Have you ever read a book or seen a movie and really loved it while you read/watched, but then when you finish you start thinking and realize it actually wasn't that good after all? That's pretty much how I felt about that book. And while I agree the characters served a purpose early on in the book, them all coming together at the end in the way they did felt really weird and cluttered. Not to mention, Howl is off to fight the witch and they all calmly decide to clean... I also felt there were a few things in the book that was uneeded and just added to the clutter. Maybe if you read it again you'll see my point. I think if I had been younger I would have just ignored most of it, even if I didn't like it. It was like that for me when watching Buffy. I loved it so much I ignored and forgot the flaws, but the when I rewatched them when I was older they were suddenly really noticable.

    I think the movie and book were too different to be compared, but the movie's plot was a lot more clear and straight forward than the book. The only thing that really bothered me with the film was that since Sophie didn't have magical abilities in it, the way she saves Calicifer no longer makes any sense.
     
  12. Melzaar the Almighty
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    Melzaar the Almighty Contributing Member Contributor

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    I have a vendetta against the film for ruining my childhood and then all my friends raving about it when they'd never even heard of Diana Wynne Jones. Then I lent my only copy to the wrong friend, rather than the one who'd have read it in a day... She finally bought her own copy this year and *finally* agrees me, but it was painful in the mean time. :p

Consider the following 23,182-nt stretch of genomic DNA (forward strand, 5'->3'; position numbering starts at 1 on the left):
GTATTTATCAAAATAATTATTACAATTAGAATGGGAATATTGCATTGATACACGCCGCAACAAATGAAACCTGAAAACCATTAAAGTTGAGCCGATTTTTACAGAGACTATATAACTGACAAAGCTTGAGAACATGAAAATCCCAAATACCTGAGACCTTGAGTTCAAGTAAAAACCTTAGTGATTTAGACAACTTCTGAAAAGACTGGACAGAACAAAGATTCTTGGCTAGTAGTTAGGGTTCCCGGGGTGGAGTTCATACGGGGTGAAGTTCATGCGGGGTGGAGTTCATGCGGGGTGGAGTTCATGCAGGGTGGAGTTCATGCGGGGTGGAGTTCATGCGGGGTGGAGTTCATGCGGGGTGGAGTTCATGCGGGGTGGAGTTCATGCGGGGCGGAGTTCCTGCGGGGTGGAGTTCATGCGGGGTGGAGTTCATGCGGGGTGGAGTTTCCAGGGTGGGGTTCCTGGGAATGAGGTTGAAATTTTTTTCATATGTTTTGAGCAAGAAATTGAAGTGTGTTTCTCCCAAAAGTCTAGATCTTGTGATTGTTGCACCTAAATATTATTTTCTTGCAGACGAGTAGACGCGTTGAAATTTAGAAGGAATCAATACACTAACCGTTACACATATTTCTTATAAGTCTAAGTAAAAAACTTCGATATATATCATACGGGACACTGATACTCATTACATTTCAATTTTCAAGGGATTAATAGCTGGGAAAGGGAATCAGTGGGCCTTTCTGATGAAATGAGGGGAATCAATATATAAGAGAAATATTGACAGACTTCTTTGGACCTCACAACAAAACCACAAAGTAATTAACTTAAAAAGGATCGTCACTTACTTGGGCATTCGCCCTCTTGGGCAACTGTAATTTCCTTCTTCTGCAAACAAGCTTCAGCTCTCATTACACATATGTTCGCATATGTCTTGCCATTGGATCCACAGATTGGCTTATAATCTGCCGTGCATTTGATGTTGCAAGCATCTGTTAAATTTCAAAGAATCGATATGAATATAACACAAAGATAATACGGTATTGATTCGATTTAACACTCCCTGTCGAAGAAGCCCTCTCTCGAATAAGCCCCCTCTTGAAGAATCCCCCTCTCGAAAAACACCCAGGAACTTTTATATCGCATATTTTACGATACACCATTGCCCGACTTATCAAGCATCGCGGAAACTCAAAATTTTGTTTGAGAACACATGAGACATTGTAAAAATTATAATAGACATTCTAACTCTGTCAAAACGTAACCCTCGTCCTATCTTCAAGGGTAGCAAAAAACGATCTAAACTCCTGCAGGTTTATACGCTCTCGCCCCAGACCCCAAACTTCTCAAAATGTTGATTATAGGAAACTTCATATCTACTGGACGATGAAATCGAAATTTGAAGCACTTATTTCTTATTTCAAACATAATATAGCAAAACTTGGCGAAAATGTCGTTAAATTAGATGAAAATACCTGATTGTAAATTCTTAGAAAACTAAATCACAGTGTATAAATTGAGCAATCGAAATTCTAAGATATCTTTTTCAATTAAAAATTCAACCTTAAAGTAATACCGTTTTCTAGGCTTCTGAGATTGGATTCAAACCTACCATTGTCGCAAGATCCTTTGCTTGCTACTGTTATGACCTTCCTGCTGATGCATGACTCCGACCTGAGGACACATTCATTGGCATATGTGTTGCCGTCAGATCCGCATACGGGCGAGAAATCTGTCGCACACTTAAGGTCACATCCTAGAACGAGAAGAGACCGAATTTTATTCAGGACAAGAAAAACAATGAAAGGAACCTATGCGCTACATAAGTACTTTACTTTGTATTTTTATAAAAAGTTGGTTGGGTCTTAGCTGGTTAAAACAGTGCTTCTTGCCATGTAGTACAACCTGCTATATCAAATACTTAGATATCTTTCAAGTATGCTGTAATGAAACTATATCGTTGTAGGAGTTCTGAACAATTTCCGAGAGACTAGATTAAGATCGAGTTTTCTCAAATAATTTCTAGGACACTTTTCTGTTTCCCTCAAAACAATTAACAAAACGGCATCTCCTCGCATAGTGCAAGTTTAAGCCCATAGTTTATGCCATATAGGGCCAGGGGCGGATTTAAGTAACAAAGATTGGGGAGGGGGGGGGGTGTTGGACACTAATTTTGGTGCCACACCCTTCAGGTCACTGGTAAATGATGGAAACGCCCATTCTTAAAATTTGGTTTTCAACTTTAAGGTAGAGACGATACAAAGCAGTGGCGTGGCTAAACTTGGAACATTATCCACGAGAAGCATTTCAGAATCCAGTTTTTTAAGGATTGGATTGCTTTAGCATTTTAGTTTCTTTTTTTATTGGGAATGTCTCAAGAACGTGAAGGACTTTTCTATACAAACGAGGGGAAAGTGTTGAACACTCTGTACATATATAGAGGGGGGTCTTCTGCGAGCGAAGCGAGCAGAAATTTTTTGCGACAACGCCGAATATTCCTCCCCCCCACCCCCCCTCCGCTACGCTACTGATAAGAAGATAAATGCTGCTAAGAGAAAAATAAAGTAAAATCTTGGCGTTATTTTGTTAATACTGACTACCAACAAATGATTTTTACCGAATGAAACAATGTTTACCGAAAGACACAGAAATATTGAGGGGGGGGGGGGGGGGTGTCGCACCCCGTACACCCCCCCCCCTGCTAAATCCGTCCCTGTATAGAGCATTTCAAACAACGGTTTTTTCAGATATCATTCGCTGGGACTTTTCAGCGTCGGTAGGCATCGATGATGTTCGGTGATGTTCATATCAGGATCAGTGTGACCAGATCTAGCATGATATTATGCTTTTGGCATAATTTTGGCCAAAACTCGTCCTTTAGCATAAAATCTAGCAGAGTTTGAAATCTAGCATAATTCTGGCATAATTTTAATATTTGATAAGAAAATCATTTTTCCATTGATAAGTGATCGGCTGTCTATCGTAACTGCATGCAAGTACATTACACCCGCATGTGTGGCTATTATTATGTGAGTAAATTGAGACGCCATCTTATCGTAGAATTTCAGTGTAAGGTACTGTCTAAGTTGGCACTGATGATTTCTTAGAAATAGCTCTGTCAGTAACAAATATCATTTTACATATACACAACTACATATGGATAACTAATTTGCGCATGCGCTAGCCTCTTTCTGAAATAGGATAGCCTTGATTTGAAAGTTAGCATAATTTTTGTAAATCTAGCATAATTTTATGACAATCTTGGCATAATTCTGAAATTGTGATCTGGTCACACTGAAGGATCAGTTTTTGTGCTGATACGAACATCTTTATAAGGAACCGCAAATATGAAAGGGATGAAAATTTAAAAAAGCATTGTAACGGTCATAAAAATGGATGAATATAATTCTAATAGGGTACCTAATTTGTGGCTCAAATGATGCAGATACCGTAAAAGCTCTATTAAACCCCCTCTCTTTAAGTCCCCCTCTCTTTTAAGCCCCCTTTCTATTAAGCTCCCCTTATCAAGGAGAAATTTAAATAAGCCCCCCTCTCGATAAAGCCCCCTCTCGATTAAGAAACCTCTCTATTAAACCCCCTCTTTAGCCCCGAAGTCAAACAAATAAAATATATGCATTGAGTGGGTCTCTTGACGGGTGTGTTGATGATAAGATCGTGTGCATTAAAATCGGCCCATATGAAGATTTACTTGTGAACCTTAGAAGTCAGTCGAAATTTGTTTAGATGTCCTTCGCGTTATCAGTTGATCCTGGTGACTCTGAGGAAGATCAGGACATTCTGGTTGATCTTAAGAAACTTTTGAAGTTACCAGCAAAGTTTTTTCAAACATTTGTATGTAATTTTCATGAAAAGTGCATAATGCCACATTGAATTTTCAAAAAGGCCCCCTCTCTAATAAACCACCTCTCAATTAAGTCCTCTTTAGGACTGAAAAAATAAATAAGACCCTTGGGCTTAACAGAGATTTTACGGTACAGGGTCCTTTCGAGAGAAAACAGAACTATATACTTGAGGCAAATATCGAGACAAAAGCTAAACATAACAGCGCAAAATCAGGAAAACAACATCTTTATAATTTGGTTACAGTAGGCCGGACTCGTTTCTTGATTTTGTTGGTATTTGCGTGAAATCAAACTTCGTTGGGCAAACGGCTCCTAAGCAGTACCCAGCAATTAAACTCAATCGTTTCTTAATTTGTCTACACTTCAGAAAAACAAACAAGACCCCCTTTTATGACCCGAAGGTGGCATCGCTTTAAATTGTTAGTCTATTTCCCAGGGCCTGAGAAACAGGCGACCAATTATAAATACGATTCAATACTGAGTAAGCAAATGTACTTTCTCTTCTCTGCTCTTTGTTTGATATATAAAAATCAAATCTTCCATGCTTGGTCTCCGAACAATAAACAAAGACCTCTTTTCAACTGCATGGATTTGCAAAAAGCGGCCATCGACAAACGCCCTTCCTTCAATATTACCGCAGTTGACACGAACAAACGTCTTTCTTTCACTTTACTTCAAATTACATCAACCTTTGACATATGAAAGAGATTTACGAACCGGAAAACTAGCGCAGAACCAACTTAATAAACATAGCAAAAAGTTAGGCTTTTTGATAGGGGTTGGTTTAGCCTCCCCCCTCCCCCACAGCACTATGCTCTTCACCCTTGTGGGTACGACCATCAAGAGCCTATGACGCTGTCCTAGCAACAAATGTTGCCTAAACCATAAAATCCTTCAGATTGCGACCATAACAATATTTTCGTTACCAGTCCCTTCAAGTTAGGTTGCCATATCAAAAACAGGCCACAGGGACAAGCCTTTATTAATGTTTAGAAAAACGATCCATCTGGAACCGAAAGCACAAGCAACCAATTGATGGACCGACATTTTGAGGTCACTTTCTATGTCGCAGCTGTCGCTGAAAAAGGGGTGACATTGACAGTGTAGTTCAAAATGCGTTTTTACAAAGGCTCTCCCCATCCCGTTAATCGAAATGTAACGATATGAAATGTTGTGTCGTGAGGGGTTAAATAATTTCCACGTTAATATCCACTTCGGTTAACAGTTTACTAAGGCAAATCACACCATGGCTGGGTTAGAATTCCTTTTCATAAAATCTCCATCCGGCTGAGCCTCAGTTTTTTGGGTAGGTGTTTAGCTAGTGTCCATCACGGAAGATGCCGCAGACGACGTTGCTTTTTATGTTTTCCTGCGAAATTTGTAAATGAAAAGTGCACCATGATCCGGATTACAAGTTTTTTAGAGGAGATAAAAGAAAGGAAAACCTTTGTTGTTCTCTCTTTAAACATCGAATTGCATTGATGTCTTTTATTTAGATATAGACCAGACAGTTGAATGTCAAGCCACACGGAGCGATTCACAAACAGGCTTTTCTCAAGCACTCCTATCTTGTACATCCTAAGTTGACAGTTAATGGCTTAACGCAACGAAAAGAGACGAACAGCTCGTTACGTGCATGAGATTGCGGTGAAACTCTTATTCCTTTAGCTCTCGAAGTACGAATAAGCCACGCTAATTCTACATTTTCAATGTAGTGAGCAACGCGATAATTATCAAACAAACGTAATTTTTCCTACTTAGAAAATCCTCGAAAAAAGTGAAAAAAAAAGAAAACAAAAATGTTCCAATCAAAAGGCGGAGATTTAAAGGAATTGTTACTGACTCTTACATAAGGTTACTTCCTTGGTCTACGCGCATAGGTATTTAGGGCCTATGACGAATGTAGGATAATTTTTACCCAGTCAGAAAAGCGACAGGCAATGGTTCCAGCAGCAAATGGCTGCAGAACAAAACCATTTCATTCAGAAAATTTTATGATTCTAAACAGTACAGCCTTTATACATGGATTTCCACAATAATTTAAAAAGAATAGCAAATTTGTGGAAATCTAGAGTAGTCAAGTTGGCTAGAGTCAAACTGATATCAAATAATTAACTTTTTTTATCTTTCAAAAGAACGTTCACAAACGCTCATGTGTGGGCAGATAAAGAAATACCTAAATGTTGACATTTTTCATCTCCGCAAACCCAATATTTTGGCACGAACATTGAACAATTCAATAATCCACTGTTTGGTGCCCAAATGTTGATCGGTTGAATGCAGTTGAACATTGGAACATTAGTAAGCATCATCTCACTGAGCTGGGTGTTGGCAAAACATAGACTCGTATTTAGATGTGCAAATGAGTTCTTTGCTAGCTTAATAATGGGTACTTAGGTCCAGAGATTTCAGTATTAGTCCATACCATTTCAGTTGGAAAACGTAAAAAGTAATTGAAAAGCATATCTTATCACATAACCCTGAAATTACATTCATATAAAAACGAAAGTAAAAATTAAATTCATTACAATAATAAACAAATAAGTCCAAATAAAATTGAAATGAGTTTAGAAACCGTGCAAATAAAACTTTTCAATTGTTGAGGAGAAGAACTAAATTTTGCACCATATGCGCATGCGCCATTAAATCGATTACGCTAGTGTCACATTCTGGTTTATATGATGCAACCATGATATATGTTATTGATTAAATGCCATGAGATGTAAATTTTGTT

Anyway, I haven't read it in years so I'm just going off memory, but I really loved that part with all the flowers and the emotional kind of weighting at the end. It really made me well up as a kid. :p I really liked how all the characters came back and were there... I loved the kooky adventure in the middle with the castle and all that, but it was so lonely and Howl was clearly in need of a family, and suddenly there was one all ready for him. :p It made the stakes just a bit higher than basically just going back to an almost-empty castle.
     
  13. astrostu
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    I've been reading a story online that's now into "Book 2." There are about 4 MAIN characters, and then there are well over a dozen secondary characters and just a very few tertiary characters. The problem is that the secondary characters just kinda blend together and don't really serve to advance the story despite the author contributing a few chapters to their development. They're filler. They do give more insight into the world the author is creating, but there are so many that I tend to forget who is who in the two or three chapters they aren't mentioned.

    That said, I think the guy is writing this for fun, not profit. If it's what YOU want to write and it's how YOU want to tell your story and you don't really care about making a publisher happy, then I would say go for it. If it's a good plot that people like, they'll put up with the minor annoyance of forgetting who is who.
     
  14. Kio
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    Kio Contributing Member

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    Not a problem. I didn't think I'd help anybody with that one. Always a pleasure!
     
  15. Eurlo
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    Eurlo Banned

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    I know I said it already but thanks Kio! You don't know how bad I have been wanting to write and now I can thanks toyou and some other people;)

    THANKS!:D